Accessibility Month provides an opportunity for Mile Two employees to research and incorporate techniques for planning, designing, building, and testing accessible applications.
Mile Two is excited to launch our very own Accessibility Month in October! Inclusion is a strong value at Mile Two, and we believe that equal access to digital content and applications should be ensured for everyone. Accessibility standards are often not met across the software industry due to a lack of awareness and a shortage of expertise. We created Accessibility Month to address any accessibility issues within our organization and extend these values into every product we build.
Mile Two Accessibility Month consists of nine talks presented over the course of five Lunch & Learns throughout the month of October. During these sessions, employees will share their research and proposed methods for incorporating accessibility in the areas of project management, UX/UI design, software engineering, and quality assurance. We asked speakers to research the problem space in their functional area to discover how to build accessible products (tools, methods, processes); to hypothesize a way of incorporating their research into our current processes (new standards, documentation); and to share their findings with the rest of the Mile Two Crew. The final goal will be to implement these new tools, methods, and processes across the company.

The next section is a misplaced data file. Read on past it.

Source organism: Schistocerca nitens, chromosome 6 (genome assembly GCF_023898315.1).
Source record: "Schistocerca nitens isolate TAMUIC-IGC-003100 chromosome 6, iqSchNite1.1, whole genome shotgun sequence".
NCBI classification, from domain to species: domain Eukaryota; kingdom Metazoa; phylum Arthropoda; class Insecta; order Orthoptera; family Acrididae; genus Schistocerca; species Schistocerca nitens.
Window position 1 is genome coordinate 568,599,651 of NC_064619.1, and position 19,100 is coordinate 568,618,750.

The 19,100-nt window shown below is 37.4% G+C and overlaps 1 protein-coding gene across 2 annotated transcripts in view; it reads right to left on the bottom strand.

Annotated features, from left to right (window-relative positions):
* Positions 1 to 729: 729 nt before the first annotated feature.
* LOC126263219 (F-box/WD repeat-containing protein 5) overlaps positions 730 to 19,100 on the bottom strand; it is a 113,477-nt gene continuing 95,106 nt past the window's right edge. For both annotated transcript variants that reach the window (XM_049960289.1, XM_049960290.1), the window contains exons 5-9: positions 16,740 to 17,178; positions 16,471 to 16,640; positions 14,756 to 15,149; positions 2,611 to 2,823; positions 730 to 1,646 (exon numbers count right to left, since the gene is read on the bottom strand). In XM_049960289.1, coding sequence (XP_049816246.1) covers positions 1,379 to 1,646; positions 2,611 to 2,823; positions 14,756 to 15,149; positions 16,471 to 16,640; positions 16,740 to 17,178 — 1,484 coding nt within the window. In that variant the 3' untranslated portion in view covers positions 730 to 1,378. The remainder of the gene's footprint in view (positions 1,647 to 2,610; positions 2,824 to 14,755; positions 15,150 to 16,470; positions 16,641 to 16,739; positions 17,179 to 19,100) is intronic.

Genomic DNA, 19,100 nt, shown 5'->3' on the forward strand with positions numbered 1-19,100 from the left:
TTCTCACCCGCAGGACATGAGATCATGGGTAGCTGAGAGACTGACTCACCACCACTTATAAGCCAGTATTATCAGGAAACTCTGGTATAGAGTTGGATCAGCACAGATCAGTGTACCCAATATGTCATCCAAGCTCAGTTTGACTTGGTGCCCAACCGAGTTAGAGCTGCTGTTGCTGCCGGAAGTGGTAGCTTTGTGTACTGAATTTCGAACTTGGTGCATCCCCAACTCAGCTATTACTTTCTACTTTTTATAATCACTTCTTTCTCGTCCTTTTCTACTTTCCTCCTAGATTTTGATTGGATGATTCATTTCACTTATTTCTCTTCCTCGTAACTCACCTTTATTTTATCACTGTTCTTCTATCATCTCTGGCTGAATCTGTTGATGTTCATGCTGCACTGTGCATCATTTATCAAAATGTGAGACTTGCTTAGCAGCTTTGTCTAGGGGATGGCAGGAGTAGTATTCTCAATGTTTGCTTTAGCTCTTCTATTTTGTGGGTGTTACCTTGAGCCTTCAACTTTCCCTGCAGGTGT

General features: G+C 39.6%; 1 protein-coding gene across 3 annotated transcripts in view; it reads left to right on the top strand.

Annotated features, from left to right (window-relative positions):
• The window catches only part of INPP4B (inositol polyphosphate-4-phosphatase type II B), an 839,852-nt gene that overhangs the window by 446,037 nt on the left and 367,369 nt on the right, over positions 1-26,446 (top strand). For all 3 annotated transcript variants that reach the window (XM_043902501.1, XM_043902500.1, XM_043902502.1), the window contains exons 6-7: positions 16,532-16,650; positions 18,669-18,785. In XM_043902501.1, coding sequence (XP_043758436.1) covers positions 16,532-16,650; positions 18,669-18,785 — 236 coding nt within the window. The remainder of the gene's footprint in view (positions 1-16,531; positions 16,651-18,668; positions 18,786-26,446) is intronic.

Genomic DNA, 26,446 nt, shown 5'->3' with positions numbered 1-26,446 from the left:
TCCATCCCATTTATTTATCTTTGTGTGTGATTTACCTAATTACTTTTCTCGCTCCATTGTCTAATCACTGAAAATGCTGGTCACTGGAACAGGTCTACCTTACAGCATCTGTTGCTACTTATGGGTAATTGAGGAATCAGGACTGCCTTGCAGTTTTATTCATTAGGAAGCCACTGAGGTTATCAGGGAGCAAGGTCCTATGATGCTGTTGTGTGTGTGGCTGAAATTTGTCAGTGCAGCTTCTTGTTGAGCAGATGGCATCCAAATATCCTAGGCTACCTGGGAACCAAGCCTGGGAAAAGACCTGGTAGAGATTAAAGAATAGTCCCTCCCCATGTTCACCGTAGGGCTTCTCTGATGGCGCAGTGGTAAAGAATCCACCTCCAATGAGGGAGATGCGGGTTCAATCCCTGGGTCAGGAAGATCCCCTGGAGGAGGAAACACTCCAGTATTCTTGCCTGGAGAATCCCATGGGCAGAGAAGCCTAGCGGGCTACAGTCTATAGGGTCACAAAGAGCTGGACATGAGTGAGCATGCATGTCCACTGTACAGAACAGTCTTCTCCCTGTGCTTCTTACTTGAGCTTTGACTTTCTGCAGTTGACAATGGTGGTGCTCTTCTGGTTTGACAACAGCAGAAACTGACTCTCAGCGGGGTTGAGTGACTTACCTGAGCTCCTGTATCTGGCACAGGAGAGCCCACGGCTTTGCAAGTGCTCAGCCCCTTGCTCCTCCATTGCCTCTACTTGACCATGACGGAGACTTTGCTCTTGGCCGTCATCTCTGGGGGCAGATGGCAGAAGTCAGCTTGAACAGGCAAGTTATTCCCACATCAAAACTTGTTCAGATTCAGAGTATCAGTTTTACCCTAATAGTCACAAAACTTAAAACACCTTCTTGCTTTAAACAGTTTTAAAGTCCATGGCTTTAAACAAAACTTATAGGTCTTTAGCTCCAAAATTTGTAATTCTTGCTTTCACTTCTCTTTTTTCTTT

Want to know more? Check out our scheduled speakers and their presentations below!
Accessibility should not be an afterthought, a nuisance, or a barrier to delivering great software, but rather an opportunity to support a more complete user base.
For your site to be considered accessible in the eyes of the law, it must be Section 508 compliant, but often when project managers, creators, developers, and QA professionals are asked what it means to be section 508 compliant, the answers often come back with uncertainty.
Many tools are available to aid designers, from color palette generators to testing tools. We’ll explore those and develop an understanding of the Web Content Accessibility Guidelines.
POUR stands for perceivable, operable, understandable, and robust and refers to the Web Content Accessibility Guidelines checklist of accessibility guidelines.
We will explore why it is important to develop software that is accessible to everyone and look at real-life examples of how much accessibility can impact someone with a disability.
Without a strong knowledge of the topic, accessibility standards can seem daunting and overwhelming. With help from the Chrome extension Axe, we have a way to understand how the products we create fit into the realm of accessibility.
Accessibility testing is important and we will examine what all goes into the process; when to execute, how to test, test strategy, test standards, and accessibility testing tools.
Like an API allows multiple consumptions and uses of data, building the frontend with a solid structure allows multiple assistive technologies to consume and use its content.
Accessibility means equivalent access to everyone using software and it should be treated like all other defined requirements, not just a “nice-to-have” or an afterthought.